Adequate levels of iron are essential for everyone, especially for those who are physically active because iron is the mineral responsible for carrying oxygen from the lungs to the skeletal and cardiac muscles. If your muscles do not have enough oxygen, your energy and endurance will be significantly reduced.
If pregnant women don’t get it, they can’t deliver oxygen and nutrients to their growing babies. If kids don’t get it, they shortchange their mental and physical development. If adults don’t get it, their basic day-to-day physiological function falls apart. Without adequate iron, our antioxidant defenses, our immunity, and our metabolic function all suffer.
Iron deficiency is present in over 40% of woman and 20% of men making it one of the most common and easily remedied deficiency.
But ironically, iron has a dark side. If you have more iron than what your body needs to satisfy your hemoglobin requirement (for cell oxygenation), the rest becomes a surplus. And because your body has a limited capacity to excrete iron, its build-up in your body can become toxic. Excess iron levels can lead to inflammation and increased risk of autoimmune disease, diabetes, cancer, heart disease, liver disease, high blood pressure and more. High iron levels can also advance aging and are link to insulin resistance, atherosclerosis, and shortened telomere length.
How does this happen?
Just as iron can rust when exposed to moisture and oxygen, this same process of electron exchange that makes iron so integral in biochemical reactions that address stress and support health means it can create free radicals damage DNA, cells, blood lipids and harm health.
Why does this happen?
In the modern world, we are seeing a much higher rater of high iron levels, which are being caused by a combination of genetics and lifestyle issues.
It’s in your genes.
Hereditary hemochromatosis is a genetic condition increasing a person’s absorption and retention of dietary iron. While this has had certain benefits in the past (carriers of the gene have a natural resistance to the bubonic plague, as one effect of hemochromatosis is to render white immune cells iron-deficient and thus resistant to the plague which feeds on iron) it’s mostly negative in today’s relatively plague-free world.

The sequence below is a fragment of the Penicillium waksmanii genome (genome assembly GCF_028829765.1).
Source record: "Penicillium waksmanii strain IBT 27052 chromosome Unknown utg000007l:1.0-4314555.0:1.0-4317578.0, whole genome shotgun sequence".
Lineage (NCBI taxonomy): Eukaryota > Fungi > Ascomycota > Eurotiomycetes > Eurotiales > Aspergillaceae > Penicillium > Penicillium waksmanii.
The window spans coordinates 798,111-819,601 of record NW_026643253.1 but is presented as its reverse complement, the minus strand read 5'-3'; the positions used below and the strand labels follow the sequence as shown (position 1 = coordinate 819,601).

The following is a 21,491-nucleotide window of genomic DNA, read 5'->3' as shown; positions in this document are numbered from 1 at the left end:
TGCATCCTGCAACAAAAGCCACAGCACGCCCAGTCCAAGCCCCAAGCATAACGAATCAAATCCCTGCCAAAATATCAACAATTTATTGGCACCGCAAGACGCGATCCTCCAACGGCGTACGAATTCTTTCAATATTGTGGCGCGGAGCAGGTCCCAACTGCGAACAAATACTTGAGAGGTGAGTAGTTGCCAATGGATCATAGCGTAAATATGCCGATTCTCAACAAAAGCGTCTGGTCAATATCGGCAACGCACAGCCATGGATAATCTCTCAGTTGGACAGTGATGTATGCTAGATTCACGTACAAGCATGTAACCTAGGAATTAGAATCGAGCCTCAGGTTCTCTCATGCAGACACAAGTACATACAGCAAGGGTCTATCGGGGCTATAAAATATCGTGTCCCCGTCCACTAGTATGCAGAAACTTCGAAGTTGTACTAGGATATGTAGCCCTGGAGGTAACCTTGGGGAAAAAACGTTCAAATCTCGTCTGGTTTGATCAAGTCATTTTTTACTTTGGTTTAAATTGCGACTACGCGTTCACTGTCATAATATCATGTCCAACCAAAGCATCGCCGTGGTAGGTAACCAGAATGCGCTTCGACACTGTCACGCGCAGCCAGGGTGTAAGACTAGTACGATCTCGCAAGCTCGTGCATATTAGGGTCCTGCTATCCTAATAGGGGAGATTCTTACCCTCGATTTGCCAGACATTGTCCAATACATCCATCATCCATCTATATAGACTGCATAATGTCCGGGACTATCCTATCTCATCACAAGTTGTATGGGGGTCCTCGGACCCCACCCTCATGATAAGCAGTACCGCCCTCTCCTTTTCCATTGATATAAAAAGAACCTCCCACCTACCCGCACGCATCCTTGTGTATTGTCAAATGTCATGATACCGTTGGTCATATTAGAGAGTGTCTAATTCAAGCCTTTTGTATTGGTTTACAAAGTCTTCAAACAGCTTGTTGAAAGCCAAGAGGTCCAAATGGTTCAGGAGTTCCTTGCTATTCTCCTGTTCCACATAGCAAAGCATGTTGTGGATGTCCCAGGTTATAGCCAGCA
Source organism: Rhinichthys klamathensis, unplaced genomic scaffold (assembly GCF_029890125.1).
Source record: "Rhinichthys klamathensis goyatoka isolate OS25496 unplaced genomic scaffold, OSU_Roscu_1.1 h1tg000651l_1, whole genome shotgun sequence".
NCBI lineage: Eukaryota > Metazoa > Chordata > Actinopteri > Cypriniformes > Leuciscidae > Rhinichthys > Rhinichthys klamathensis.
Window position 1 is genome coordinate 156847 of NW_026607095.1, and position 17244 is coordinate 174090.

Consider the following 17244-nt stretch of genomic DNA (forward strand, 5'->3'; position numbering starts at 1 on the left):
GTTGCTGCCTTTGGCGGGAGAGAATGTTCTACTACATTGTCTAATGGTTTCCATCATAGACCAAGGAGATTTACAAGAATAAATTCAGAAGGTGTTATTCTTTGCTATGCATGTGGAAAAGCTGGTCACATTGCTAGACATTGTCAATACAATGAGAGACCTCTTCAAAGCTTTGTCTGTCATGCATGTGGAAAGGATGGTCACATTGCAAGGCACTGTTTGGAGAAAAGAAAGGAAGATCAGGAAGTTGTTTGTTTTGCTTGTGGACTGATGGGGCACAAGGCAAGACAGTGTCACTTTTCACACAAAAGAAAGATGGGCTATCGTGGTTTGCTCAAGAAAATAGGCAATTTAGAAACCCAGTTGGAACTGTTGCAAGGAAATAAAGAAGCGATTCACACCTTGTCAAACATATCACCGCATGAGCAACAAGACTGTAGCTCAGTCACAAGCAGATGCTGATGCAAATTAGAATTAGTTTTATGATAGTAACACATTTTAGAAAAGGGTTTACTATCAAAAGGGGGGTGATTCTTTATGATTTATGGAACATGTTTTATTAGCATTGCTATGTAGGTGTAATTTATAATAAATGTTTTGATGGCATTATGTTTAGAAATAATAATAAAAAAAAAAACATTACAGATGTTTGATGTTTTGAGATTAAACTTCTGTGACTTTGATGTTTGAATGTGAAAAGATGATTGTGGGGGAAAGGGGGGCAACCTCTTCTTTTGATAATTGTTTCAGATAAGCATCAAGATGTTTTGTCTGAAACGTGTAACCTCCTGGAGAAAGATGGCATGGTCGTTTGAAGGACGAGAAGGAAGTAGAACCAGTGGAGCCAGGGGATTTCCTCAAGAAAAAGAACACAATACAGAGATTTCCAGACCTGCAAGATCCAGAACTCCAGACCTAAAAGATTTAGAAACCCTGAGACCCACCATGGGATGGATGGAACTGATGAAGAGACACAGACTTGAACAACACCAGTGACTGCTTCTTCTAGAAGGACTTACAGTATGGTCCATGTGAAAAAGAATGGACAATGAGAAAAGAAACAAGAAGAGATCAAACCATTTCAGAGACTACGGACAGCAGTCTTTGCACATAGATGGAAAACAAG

If you remember genetics from high school, you can carry either one or two copies of a gene. And while the serious issues of iron overload such as cirrhosis, liver fibrosis, liver cancer, elevated liver enzymes occur with both copies, we are learning that those with two copies are also much more likely to have diabetes, arthritis, fatigue, muscle loss. They’re more likely to experience neurodegenerative diseases like Parkinson’s and Alzheimer’s. In addition, those with one copy also are more likely to higher levels of iron and greater risk of disease.
Modern Influences on Iron Levels
In order to avoid the common issue of iron deficiency, most processed foods and multivitamins are fortified with iron which while beneficial if you are deficient but harmful for those susceptible to iron overload.
Both men and women with hereditary hemochromatosis have elevated risks of iron overload-related diseases, but they are much higher for men as premenopausal women have a handy built-in mechanism for shedding excess iron—menstruation. Modern men and older women, with our absence of intestinal parasites and our lower tendency to engage in bloody hand-to-hand fighting, have few opportunities to shed iron.
Less Intense Activity
We are much less active in the modern world. Iron is used to generate energy and the more physical activity we are the more iron we utilize. While intense training and running are more likely to deplete iron, in reality everything that increases energy expenditure—walking, gardening, hiking—will at least subtly reduce iron stores. More activity, less iron sitting around idle getting into trouble.
Too Much Omega 6 Seed Oils